MARK GRESHAM | 28 MAR 2021
Johannes Brahms wrote a total of three sonatas for violin and piano, plus and early Scherzo. In this past Friday’s streamed “Bach’s Lunch” noontime concert from First Presbyterian Church of Atlanta, violinist David Coucheron and pianist William Ransom performed the first two of the Violin Sonatas: No. 1 in G major, Op. 78 and No. 2 in A major, Op. 100. This was the final “Bach’s Lunch” of the 2020-21 season presented by Emory Chamber Music Society of Atlanta in collaboration with Concerts@First.
Nicknamed the “Regensonate” (“Rain Sonata”), Brahms composed his Violin Sonata No. 1 during the two summers of 1878 and 1879 in Pörtschach am Wörthersee, a picturesque summer resort in the Klagenfurt-Land district of Carinthia, in southern modern-day Austria. It was premiered on November 8, 1879 in Bonn, by the husband and wife duo of violinist Robert Heckmann and pianist Marie Heckmann-Hertig.
The Violin Sonata No. 2 was another product of summer, written in 1886 while Brahms was in Thun, located in the Bernese Oberland – the southern highlands of the canton of Bern, Switzerland. It is the shortest and most radiant of Brahms’s three violin sonatas as well as the most musically challenging, especially in terms of balancing its lyrical and virtuosic aspects.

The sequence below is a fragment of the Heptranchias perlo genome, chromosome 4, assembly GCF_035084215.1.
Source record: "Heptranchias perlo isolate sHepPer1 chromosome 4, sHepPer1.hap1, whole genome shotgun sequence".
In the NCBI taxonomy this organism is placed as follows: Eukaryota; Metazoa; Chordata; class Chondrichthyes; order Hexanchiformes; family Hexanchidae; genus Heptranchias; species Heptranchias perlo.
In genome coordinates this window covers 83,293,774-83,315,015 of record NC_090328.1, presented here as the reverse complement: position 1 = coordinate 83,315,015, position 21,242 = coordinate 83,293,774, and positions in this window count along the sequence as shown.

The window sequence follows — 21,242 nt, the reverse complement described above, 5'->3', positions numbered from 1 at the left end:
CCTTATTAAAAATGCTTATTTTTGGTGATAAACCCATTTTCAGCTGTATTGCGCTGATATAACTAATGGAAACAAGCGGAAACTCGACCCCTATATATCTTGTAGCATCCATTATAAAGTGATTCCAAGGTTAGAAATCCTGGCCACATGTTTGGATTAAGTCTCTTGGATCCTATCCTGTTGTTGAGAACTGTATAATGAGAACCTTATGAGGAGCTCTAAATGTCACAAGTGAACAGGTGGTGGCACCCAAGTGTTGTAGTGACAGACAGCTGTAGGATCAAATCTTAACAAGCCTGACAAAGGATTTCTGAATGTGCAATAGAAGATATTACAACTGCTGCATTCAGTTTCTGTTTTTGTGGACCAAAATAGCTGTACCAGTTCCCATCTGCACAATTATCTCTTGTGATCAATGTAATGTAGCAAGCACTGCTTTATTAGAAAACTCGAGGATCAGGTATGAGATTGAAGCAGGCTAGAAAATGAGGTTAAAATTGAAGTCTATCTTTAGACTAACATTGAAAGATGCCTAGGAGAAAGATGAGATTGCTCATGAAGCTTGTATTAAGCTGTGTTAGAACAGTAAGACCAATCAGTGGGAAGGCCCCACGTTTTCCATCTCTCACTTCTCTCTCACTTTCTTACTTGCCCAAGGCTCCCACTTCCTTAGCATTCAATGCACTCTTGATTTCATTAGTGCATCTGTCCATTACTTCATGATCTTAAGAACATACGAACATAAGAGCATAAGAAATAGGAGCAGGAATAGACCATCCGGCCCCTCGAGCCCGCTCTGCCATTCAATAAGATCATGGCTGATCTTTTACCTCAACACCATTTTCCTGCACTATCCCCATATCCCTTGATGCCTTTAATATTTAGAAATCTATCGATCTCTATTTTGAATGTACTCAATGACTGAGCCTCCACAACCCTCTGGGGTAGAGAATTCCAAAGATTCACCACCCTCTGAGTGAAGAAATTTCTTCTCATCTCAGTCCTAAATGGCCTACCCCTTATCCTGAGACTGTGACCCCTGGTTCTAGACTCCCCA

In this video stream, the audio sounded “distant” rather than having a compelling feeling of “presence,: and also a bit unbalanced, with the piano dominating the violin more than I care for, which is not the norm I have come to expect from First Presbyterians’ video streaming. Despite the well-known skills and musicality of Coucheron and Ransom, I found this performance of the somber though not gloomy Sonata No. 1 to not fully hold my attention, and felt it both somewhat weighted down and seeming a lot longer than its roughly 27 minutes duration.
Although still performed within the same technical audio environment, the shade lifted with much sunnier Sonata No. 2, more breathing space and feeling of moving forward (but not rushed), matching the meaning of the rare marking “Allegro amabile” — literally a friendly fast tempo. Although this sonata is the more challenging in musical expression, in this instance it came off much better than the first Sonata. It more easily held the listener’s ear with its better balance between instruments, good momentum and overall brighter disposition. This Sonata No. 2 comfortably clocked in right at 20 minutes, which was just enough. ■